Since joining the OEP intern team in the spring of 2016, Katie has dedicated her time to several sustainability initiatives, including the maintenance of the Sustainability Office’s website and the Greenhouse Gas Inventory, roll-out of the EcoCoin program to reduce plastic bag use at the campus bookstore, and organization of GreenGame Days. Of her responsibilities, GreenGame Days (GGDs) continue to be her favorite projects – these outreach events are a perfect fusion of her interests both inside and outside of the office. As a season-ticket holder for UConn football and lifetime fan of UConn Basketball, GGDs allow Katie to show her UConn spirit while also promoting environmental stewardship to Husky Nation.
Now a senior in Environmental Engineering, where she is a dean’s list student, mentor and member of the Engineering Honors Society, Tau Beta Pi, Katie’s versatility as an OEP intern is always on display. When she is not working on some kind of graphic design (she designed the awesome new GGD logo last year), you can find Katie buried in the Greenhouse Gas Inventory excel spreadsheet or coordinating the rollout of the new UConn Bookstore EcoCoin.
Outside of the OEP office, Katie spends a majority of her time involved in other campus activities, serving as the Treasurer for EcoHusky, an undergraduate research assistant in solar energy, and member of ECOalition, which is a caucus of student environmental leaders. On the off chance she is not doing any of these, you will most likely find Katie snuggled up with her best friend/dog Milo or obsessively planning her future super eco-friendly, and hopefully LEED-certified, home, on AutoCAD and Chief Architect.
And there we have it! The third installment of ‘Meet the OEP Interns.’ Next week, we will meet two more impressive interns, one of whom serves as the President of the Undergraduate Society of Plastics Engineers, and another who is a dual undergraduate/master’s student. Can you guess who?
Until next time!
Over 30 members of EcoHusky and the EcoHouse learning community got up bright and early on Saturday, October 8th, to volunteer at the Hartford Marathon in Bushnell Park. After a quick power nap on the bus, volunteers were ready for a day of excitement, positivity, and environmental awareness. Upon arrival at Bushnell Park in Hartford, volunteers mapped out the best locations for compost and heatsheet bins, as their primary responsibility for the day was to manage the waste stations throughout the park to ensure that runners and race-goers correctly disposed of food, recyclables, and foil blankets.
The Hartford Marathon Foundation has expressed strong interest in environmental initiatives over the years, with compost management as a top priority on the day of the event. Their composting partner is the KNOX Park Foundation, a nonprofit organization that partners with residents, businesses, and government to make Hartford more sustainable. This year, all of the food items on the race menu were compostable, including the soup, fruit, deserts, plates and napkins. The Marathon planners were also conscious in their other purchasing decisions, as the cups provided at the drink stations were recyclable as well.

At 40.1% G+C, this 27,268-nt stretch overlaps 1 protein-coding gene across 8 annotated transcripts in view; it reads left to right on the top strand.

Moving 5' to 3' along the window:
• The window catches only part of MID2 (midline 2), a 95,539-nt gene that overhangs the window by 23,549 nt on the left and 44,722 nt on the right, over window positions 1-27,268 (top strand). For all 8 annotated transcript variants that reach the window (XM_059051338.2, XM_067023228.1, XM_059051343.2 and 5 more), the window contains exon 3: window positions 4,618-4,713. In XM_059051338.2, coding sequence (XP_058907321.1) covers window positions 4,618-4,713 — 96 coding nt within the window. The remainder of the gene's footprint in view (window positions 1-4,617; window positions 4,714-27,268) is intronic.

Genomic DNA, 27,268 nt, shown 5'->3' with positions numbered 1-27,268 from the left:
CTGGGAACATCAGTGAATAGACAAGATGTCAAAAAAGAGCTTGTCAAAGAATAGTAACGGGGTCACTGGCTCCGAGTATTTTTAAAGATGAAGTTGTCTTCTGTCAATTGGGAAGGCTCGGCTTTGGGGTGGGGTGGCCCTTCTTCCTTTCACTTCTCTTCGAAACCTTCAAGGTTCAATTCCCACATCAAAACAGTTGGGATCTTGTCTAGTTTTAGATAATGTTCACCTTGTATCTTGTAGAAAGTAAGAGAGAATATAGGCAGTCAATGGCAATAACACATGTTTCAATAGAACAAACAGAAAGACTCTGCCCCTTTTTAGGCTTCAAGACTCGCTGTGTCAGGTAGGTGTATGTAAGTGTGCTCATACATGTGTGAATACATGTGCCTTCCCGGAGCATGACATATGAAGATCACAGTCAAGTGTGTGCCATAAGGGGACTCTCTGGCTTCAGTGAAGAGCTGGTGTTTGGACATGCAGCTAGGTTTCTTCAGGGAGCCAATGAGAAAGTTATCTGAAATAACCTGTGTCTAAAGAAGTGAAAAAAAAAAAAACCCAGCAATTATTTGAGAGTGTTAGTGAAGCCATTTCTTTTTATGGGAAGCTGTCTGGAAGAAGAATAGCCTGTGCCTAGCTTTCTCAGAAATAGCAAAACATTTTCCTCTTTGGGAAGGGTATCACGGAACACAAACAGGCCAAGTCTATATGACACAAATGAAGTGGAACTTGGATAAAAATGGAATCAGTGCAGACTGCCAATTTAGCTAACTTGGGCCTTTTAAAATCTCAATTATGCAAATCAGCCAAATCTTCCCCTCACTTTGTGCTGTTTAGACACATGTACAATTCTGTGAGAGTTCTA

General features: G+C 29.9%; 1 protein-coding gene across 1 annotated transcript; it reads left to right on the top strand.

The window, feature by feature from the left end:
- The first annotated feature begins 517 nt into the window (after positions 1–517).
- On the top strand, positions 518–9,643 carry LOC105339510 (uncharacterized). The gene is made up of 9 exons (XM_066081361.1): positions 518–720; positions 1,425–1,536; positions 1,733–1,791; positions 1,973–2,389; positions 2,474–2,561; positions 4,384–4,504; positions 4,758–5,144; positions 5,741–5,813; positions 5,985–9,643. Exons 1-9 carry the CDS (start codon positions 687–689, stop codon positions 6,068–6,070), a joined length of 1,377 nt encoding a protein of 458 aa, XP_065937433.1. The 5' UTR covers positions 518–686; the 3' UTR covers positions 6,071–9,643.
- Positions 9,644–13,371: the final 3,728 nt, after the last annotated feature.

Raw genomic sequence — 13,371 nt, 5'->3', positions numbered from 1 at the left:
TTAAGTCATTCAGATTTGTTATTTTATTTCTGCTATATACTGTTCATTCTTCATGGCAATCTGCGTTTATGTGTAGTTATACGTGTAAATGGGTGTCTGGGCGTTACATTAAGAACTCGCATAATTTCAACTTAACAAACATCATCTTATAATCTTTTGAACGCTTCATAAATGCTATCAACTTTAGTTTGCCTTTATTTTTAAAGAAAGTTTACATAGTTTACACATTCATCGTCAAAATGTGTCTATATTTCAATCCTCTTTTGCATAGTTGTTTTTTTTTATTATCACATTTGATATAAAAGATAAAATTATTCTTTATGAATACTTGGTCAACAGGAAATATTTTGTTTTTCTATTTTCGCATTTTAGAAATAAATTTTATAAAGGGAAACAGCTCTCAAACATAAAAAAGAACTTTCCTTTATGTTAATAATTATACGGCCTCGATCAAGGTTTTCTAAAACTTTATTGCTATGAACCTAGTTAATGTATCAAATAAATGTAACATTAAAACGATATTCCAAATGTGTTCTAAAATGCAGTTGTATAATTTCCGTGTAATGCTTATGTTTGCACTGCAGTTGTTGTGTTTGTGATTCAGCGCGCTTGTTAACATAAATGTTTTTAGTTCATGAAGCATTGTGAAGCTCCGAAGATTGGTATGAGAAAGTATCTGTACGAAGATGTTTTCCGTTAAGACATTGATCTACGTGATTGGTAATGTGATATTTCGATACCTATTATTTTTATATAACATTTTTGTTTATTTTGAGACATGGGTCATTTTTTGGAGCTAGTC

The Marathon’s efforts to reduce waste at the event are commendable; however, it was up to the volunteers from EcoHusky and EcoHouse to ensure that those efforts were seen through. Composting and recycling can have such positive waste diversion impacts, but only if the items are separated into the correct bins. Not only did volunteers ensure that this was done at the event, they also educated race-goers about recycling and composting so they could be more sustainable in their daily lives. Additionally, they tracked the bags of compost, weighing hundreds of pounds over the course of the day.
“I definitely thought the volunteers had a positive impact on the people attending the Marathon. Most race-goers were eager to learn, asking us questions to make sure they were throwing their waste out in the appropriate bins.” -Eddie McInerney, EcoHusky member
In addition to manning the waste stations throughout the park, EcoHusky also had an environmental awareness tent, with an interactive basketball and recycling-themed game that encouraged players to think about what items are recyclable, compostable, and trash, then throw the items into the correct basketball hoops.
“Race-goers were attracted to the EcoHusky tent because of its peculiar set up – needless to say, no one else had a conglomeration of “waste” items and handmade basketball hoops scattered around their table. For such a simple and low budget idea, we still managed to make a big impact with the people we spoke to.” -Katie Main, EcoHusky Treasurer
Each year, members of EcoHusky and EcoHouse refer to the Hartford Marathon as one of their favorite volunteer events. The positive atmosphere surrounding the marathon, and the receptiveness of the race-goers to the message about sustainability, consistently leave the volunteers feeling both cheerful and optimistic.